I felt the shame of what I'd done turn to panic, so I told Karen, loud and clear, that the riders would come and take her in the night and she'd never see Mam or the others again. And as I said it I felt the power of it, setting my hands to trembling. She turned away and began to run, and I yelled after her that it was true, the riders would come for her.

I invited them the same as if I'd sent it all fancy in ink on fine paper, sealed with wax.

As Karen ran wailing toward the garden, the clanging sound of the forge carried on the wind. The pounding doubled, then tripled, echoing across the valley, and beneath it came the scratchy sound of curled brown leaves skirting along the edges of the house. The pounding redoubled and came closer, and I recognized it not as the smith's heavy hammer but as hooves. My hands stopped shaking, and my chest went all hollow as if I no longer needed to breathe. Karen disappeared around the side of the house, her red hair flying to match the gold and orange of the trees just beyond. And as I turned to welcome the guests that I'd invited—for I'd learned from watching Mam with the tax collector that hospitality can divert less-than-friendly intentions—I finally realized the true horror of the riders.

No one ever told me they were beautiful.

Because that is their real danger. Something big and hairy and stinky and slobbering might stupefy you for a moment before you run, looking for a place to hide or a weapon to defend yourself. But their wild beauty is such that you're unable to turn away. And I finally realized why the whispering and the secrecy, because only grownups who accept hard days of drudgery as their responsibility can resist the lure. But a tired child in an unfair world will take any means of escape.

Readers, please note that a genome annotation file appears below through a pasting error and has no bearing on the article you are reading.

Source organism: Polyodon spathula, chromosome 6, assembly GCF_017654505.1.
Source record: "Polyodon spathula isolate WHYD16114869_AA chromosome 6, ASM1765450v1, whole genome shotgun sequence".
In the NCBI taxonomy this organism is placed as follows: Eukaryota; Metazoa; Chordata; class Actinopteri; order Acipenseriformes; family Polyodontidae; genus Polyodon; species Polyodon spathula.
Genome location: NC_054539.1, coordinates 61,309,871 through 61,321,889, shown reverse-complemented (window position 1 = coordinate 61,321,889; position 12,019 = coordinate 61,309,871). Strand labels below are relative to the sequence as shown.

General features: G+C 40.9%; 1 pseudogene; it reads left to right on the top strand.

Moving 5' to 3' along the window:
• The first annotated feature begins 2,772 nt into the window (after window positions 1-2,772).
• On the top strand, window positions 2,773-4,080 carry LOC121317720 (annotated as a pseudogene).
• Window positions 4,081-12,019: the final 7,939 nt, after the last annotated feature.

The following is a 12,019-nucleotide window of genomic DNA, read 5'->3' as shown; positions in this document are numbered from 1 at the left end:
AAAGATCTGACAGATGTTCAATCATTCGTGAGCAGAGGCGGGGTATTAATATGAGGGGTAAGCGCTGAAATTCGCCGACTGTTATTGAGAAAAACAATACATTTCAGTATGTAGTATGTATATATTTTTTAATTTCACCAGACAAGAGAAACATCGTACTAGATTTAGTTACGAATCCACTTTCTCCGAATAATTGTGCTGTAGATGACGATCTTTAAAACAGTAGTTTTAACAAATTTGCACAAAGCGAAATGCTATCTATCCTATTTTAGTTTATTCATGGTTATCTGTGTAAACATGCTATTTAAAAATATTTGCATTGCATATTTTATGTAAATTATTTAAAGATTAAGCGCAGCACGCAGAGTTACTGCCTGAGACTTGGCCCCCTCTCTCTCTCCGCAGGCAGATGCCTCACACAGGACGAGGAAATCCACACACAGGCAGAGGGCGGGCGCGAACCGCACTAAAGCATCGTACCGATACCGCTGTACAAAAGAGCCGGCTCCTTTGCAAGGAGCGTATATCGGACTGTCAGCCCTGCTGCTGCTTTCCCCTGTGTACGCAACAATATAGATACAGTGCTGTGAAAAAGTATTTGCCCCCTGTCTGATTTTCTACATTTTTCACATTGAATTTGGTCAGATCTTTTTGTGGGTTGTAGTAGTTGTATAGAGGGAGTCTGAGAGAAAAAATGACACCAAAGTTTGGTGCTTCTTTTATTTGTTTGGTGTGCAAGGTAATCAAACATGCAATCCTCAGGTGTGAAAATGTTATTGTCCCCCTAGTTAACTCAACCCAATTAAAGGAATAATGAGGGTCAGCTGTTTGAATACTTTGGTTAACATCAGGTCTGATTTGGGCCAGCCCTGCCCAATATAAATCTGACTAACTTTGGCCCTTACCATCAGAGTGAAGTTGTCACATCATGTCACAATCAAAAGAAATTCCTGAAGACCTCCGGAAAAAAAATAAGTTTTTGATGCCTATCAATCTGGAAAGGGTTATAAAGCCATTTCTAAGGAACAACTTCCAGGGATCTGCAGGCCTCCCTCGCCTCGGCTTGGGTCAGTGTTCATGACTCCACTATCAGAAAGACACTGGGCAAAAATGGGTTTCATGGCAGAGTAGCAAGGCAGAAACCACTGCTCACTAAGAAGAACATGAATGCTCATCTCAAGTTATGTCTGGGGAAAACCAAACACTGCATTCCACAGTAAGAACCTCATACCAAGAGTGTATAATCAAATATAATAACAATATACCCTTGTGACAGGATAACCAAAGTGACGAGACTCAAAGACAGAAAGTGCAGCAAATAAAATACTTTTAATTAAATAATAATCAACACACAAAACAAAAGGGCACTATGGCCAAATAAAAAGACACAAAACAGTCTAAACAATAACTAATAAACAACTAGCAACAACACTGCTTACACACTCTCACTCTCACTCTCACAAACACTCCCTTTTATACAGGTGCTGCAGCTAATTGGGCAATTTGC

And as I stood in the dooryard and watched them bear down on me, I saw out of the corner of my eye the washing flap on the line and the firewood waiting to be split and the chickens to be fed. I simply lifted my hands in invitation, and the leader bent down from her horse, all grace, and in a span of time barely longer than it takes to sigh she asked me if I dared and I said yes and then the world turned sideways and streamed by all yellow and red as they carried me away.




Tiffani Angus-Bodie is a freelance writer/editor who lives in an historic district in the Midwest with her husband. A graduate of Viable Paradise XII, she's busy trying not to flinch while writing a novel about the end of the world. To contact her, send her email at tiffani.angusbodie@gmail.com.
Current Issue
30 Jan 2023

In January 2022, the reviews department at Strange Horizons, led at the time by Maureen Kincaid Speller, published our first special issue with a focus on SF criticism. We were incredibly proud of this issue, and heartened by how many people seemed to feel, with us, that criticism of the kind we publish was important; that it was creative, transformative, worthwhile. We’d been editing the reviews section for a few years at this point, and the process of putting together this special, and the reception it got, felt like a kind of renewal—a reminder of why we cared so much.